Build a vintage closet

Building a vintage closet, step 3: Assessing assets

So, we’ve been working on building your visual language and by now, you’ve got a pretty good idea of what look you’re going for. Now it’s time to go shopping… in your closet! This is equal parts fun and time consuming, but so worth it. As best you can, pull out everything in your closet. Sweaters, pants, skirts, dresses, suits, whatever.  Take out, try on, and assess each item, thinking about your style elements and your lifestyle. Our goals with this project are to

  • find new ways of pairing and wearing things you already have
  • cull some items that no longer fit your body, your lifestyle or your style elements
  • start thinking about missing links in your wardrobe that would allow you to put more outfits together.
  • identify those outfits that you really feel fabulous in

The most difficult part of this process for me is dealing with items that fit me well and look good, but don’t fit my life and/or style, particularly sweet floral dresses or 1940s novelty prints.  They’re lovely, and they certainly have value, but they end up sitting in my closet because I feel self conscious whenever I put them on, like I’m dressing up as something I’m not.  The truth is that something can objectively look good on you, but if it’s not your style and you don’t feel comfortable in it, it can be a waste of money and closet space, not to mention the fact that there’s probably someone else out there whose style it does fit who would love to have it. That’s one of the wonderful things about vintage – it doesn’t lose its value all that much by being used, as long as you keep your clothes in good shape, they only appreciate in value – and there’s an appreciative community always looking.  I’m borrowing the concept of an outbox from the Apartment Therapy cure because it’s so effective: don’t worry for now where these things will go (we’ll deal with that later), just start a box or a section of your closet for things that you don’t love, need, and feel fabulous in.  It’s not important that these things physically leave right now, just that they be set aside so you can focus on the things that will make up the core of your closet going forward.

So what goes in the outbox? Or, another way of asking that question is what stays in my closet?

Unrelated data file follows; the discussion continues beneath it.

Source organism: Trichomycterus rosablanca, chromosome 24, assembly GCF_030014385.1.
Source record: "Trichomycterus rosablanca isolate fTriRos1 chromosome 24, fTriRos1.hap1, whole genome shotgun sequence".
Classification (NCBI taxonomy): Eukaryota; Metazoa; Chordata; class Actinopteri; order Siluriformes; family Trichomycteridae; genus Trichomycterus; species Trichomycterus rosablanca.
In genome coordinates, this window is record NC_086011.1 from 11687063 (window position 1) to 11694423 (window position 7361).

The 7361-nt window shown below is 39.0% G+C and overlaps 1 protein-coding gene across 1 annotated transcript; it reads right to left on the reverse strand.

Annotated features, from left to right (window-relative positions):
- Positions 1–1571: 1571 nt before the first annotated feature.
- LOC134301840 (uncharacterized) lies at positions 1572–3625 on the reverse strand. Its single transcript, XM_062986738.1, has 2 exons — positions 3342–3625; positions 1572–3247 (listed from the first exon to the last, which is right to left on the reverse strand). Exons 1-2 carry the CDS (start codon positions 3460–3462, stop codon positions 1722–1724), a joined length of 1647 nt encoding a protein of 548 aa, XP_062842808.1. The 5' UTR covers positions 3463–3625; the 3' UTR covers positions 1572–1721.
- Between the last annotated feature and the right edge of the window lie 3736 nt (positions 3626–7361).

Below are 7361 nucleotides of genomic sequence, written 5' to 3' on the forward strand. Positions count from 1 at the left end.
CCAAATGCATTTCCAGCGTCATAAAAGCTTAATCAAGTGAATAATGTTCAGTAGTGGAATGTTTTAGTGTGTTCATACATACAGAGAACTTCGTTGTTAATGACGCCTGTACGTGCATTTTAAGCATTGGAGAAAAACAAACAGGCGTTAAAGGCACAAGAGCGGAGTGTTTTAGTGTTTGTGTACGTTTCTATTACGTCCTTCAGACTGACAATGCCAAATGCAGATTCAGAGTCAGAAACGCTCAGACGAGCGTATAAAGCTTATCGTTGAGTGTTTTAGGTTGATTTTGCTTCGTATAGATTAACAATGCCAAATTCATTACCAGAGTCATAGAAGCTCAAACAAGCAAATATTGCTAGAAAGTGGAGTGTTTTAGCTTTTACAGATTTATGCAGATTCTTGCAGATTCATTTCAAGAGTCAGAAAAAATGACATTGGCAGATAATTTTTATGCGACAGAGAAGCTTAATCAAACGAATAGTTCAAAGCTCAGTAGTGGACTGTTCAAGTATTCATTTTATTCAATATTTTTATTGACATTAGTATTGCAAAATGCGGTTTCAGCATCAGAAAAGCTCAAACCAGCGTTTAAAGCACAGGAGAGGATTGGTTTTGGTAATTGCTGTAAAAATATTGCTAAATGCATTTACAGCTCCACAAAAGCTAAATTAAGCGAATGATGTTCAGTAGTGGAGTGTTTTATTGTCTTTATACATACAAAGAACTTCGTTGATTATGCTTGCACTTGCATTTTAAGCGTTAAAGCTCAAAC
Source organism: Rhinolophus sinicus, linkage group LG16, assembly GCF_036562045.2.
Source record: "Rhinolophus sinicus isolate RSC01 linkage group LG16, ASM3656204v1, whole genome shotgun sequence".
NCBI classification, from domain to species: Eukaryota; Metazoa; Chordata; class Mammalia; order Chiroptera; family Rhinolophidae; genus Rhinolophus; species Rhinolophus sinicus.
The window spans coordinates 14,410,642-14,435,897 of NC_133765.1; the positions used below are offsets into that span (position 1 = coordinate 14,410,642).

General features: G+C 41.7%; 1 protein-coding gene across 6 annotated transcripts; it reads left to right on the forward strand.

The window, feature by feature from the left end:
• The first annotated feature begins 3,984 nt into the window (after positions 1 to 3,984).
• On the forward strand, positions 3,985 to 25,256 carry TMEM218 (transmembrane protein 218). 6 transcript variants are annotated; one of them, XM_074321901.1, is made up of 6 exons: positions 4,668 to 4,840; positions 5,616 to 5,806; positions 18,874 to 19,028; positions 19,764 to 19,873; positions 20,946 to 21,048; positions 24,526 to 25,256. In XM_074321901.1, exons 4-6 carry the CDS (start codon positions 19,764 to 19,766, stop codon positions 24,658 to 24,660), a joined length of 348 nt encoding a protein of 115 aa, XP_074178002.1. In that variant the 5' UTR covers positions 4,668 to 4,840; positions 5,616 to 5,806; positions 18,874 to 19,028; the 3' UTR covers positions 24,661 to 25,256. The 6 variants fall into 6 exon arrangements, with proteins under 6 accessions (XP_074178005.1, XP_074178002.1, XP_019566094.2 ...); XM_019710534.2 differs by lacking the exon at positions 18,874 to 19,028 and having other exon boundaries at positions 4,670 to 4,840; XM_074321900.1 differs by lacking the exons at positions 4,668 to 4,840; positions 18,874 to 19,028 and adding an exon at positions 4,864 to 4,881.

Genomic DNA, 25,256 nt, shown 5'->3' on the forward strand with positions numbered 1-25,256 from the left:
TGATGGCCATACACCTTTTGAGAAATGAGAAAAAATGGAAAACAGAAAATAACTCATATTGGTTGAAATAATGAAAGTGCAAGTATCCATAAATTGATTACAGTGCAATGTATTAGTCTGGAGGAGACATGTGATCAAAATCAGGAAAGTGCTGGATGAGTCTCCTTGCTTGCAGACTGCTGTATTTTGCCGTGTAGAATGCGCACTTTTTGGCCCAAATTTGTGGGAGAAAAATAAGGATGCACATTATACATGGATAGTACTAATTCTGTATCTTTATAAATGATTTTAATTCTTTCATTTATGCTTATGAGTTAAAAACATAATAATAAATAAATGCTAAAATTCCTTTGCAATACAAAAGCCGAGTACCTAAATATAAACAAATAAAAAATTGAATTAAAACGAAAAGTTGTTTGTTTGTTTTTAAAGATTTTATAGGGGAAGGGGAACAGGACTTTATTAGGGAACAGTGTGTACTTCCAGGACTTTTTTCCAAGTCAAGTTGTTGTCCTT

trifecta

 

These are the three questions you’ll ask yourself for each garment you own. Some things will be super easy to answer – things that you already wear often and feel great in. It’s the middle ground that can be difficult, the things that fit and look good but don’t necessarily fit what you’ve defined as your style, or meet two out of three criteria. Also complicated are special use garments, like formal dresses or, in my case, the 1960s dirndl that I wear once a year. Basically, the process looks like this:

infog

And in text form:

  • Have I worn it in the last year?
    • if yes, ask does it fit, do I love it, does it fit my style?
      • if all of these is yes, keep it
      • if it doesn’t fit, but the other two answers are yes,
        • is it just a little bit too big or small?
          • if yes, keep it. My weight fluctuations allow for me to wear a 25-27 inch waist, depending on whether I’m just a little off from my normal weight in either direction [2017 note: lol at me having a 26 inch waist back then]. It’s extremely helpful to have these options when I need them. Tailoring is also an option.
          • if no, it could mean that the garment is fundamentally too tall or short for you, or just wrong in other proportions. Pay special attention when shopping to avoid this – bodice length, the distance between the collar or shoulder of the garment and its waist, is especially important. I know that a garment with a bodice longer than 16″ probably will not fit me, and will probably not be easily altered to fit. Also note a garment’s shoulder width, the distance between shoulder seams, where the sleeves are sewn on. Garments that don’t have shoulder seams are usually more flexible.  Again, this can be a difficult thing to alter. Clothes can often be taken in at the side seams, but making fully fashioned garments shorter is more complicated if there’s no waist seam, or if there’s a zipper that spans the top and bottom of the garment. If you absolutely love it, take it to a tailor you trust and get a professional opinion. If an online seller doesn’t provide a bodice measurement, ask for it before you purchase, especially if you’re petite like me (5’4″ or under).
    • if no, ask
      • is it a fancy outfit for special occasions? fancy outfits get a special pass.
        • if yes, ask the three basic questions – does it fit, do I love it, does it fit my style?
          • if any one of these is no, move to outbox
          • if all three yes, keep